Living longer: Men making more gains than women

Living longer: Men making more gains than women

July 15th, 2011 by Chris Carroll in News

Loretta Wales, left, points out a curb to her husband and Alzheimer's patient Richard Wales, during a walk around the neighborhood of Greengables Villa elderly care home in Union City, Calif. Wales, who like many that suffer from some form of dementia and are prone to wandering away from home, moved into the full-time care facility almost a year ago. (MCT)

Around these parts, Mom outlives Dad and Grandma outlives Grandpa. At least that's the conventional wisdom.

It holds up, but a new study shows the gap is shrinking nationwide and especially in the Chattanooga area, where every county but one - Grundy - boasted extra years for men while life expectancies for women mostly stayed the same or dwindled by a few months.

"Men seem to know they need to take care of themselves more," said Ione Farrar, a community health planner at the Chattanooga-Hamilton County Health Department.

Researchers at the University of Washington used data taken from death certificates culled by the Centers for Disease Control and Prevention and tracked life expectancy in every American county from 1987 to 2007.

More than 300 U.S. counties had declines in life expectancy for women, mostly in the Southeast and Appalachia.

Closer to home in Marion, McMinn, Polk and Rhea counties, female life expectancies dropped, as they did in Dade County, Ga. Women from Polk County took the worst hit, losing an average of six months, the study showed.

"I can honestly say I don't know why," said Beth Delaney, spokeswoman for the Southeast Regional Health Office, which represents 10 rural county health departments, including Hamilton, Bledsoe, Bradley, Grundy, McMinn, Marion, Meigs, Polk, Rhea and Sequatchie.

The study does not attempt to conclude why women took bigger hits than men, but it offers the usual recommendations on how to combat premature deaths.

"If the leading four risk factors were addressed (smoking, high blood pressure, elevated blood glucose and [obesity]), life expectancy in 2005 would increase 4.9 and 4.1 years, respectively, for males and females," the study concluded.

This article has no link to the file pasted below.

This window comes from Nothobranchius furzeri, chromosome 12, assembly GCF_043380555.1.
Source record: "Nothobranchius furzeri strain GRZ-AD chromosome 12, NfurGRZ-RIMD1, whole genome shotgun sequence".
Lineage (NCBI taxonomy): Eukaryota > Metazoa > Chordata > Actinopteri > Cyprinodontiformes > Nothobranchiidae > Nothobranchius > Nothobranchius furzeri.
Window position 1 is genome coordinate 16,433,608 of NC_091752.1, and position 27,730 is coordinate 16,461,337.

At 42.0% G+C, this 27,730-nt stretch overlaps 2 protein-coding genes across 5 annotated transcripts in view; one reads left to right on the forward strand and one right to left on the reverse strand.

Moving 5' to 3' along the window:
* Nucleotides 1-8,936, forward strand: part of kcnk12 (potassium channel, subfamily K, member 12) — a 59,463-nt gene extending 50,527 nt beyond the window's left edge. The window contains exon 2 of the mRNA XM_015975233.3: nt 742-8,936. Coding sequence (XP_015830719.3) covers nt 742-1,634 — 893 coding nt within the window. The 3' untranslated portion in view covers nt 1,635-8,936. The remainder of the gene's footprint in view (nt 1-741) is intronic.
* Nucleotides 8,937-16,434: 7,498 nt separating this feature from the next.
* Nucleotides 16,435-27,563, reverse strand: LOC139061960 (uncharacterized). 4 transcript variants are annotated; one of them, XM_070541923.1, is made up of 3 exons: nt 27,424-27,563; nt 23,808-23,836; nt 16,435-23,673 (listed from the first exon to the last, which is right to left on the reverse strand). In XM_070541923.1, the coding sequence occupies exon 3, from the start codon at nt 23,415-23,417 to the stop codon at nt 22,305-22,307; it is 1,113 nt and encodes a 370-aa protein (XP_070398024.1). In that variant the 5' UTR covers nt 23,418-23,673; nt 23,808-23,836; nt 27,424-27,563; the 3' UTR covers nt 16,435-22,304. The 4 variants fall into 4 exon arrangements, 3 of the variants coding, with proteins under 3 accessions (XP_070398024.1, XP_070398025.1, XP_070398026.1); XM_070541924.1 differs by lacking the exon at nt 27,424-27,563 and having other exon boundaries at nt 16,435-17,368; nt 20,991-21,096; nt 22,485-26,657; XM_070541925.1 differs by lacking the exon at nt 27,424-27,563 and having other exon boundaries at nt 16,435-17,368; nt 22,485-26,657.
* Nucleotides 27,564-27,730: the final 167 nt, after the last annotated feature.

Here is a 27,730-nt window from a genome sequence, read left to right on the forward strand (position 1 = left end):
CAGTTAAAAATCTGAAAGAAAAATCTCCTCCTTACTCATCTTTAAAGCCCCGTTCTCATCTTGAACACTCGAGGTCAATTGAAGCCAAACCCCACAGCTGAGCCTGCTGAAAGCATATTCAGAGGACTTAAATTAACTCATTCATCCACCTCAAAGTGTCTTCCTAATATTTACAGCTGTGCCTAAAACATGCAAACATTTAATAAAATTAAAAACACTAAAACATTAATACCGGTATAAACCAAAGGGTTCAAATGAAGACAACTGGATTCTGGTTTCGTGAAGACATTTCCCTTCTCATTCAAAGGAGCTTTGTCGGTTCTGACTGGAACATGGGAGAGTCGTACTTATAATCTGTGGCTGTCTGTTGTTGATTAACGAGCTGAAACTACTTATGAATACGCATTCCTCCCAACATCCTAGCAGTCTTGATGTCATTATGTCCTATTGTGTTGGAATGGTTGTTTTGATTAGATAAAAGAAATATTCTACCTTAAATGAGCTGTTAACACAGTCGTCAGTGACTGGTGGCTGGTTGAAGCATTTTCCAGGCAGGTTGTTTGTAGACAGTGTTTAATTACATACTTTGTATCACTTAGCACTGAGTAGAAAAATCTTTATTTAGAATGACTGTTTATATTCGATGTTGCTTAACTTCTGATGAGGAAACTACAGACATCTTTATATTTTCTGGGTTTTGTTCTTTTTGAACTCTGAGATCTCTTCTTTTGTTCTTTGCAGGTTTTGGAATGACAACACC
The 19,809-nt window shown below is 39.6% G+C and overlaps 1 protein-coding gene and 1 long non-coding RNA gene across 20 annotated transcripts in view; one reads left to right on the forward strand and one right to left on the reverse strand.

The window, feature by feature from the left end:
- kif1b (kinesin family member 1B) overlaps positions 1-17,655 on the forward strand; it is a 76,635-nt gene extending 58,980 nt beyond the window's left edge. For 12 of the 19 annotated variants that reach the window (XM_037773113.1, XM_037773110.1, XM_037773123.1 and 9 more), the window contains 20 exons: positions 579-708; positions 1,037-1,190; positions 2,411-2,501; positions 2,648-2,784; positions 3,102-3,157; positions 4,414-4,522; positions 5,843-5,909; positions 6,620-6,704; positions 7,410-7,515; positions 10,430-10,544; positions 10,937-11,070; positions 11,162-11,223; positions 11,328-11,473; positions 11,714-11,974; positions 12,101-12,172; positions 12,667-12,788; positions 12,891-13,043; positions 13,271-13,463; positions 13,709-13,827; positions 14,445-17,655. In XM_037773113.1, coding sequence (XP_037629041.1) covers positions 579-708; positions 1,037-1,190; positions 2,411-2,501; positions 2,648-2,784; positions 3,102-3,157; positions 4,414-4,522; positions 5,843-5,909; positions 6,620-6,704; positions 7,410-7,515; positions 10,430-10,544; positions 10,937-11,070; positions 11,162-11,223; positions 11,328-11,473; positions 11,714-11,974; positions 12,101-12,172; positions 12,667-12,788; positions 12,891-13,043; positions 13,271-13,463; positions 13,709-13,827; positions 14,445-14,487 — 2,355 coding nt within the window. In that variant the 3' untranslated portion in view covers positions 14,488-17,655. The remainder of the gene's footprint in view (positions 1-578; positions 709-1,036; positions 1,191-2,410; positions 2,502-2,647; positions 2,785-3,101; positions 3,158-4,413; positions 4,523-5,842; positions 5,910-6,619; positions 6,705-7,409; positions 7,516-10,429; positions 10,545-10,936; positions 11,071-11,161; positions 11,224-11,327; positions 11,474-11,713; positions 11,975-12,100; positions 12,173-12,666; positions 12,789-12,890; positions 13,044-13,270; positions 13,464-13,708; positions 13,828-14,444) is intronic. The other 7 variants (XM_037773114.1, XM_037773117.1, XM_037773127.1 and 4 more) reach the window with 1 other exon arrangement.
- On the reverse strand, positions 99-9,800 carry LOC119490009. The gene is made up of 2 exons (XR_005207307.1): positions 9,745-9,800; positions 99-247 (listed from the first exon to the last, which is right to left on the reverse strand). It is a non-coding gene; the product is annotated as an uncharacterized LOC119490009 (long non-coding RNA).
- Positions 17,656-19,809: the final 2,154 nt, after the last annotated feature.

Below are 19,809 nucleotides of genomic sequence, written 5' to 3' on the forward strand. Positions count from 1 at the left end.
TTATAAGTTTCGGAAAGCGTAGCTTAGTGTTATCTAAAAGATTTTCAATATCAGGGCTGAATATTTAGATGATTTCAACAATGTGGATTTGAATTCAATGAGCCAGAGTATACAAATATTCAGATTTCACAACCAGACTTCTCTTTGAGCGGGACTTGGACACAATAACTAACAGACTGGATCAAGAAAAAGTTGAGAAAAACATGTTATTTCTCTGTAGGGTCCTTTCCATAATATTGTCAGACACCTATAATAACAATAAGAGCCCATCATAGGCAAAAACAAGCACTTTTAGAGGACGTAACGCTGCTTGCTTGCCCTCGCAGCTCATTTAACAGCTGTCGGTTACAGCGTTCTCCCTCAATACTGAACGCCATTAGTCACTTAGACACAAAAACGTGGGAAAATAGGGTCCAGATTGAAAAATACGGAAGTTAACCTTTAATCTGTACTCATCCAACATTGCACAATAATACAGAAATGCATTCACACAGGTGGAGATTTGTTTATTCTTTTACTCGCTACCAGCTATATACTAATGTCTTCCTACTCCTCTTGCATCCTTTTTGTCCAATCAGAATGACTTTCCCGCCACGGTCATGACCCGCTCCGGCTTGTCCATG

Other Chattanooga-area counties in Tennessee, Alabama and Georgia had slight gains for women, mostly by a few months. Men, on the other hand, gained more than two years in Bledsoe, Bradley, Hamilton, Marion and Sequatchie counties, along with DeKalb County, Ala., and Whitfield County, Ga.

Metropolitan areas showed the most encouraging numbers. Since 1987, Hamilton County men have gained three years while women picked up almost two. Those same men and women live the longest in the Chattanooga metropolitan area, with men averaging 73.4 years and women 79.5, according to the study.

Grundy County's men lost about four months to finish at 69.1 years, according to the survey, making it the only county near Chattanooga without a gain in the men's category.

In explaining the drop, Delaney cited an alarming statistic - 7,122 residents for every primary care provider in Grundy County. The state's recommended ratio is 631 patients for every primary care provider, records show.

Farrar, the community health planner for Hamilton County, said urban areas made gains because of access to health care and recent public policy changes, such as strengthening seat belt and non-smoking laws.

"Smoking rates have dropped here," she said. "And you can't forget increases in tobacco taxes over the last few years. I think money is a big motivator for people."

Nationally, New York's Manhattan reported two stunning life expectancy gains over the last two decades, from 76.6 years to 83.7 years for women and from 65.8 years to 78.7 years for men - just short of 13 years.

Researchers credited public health initiatives recently enacted in New York, including policies designed to curb public smoking and eliminate unhealthy fats in food.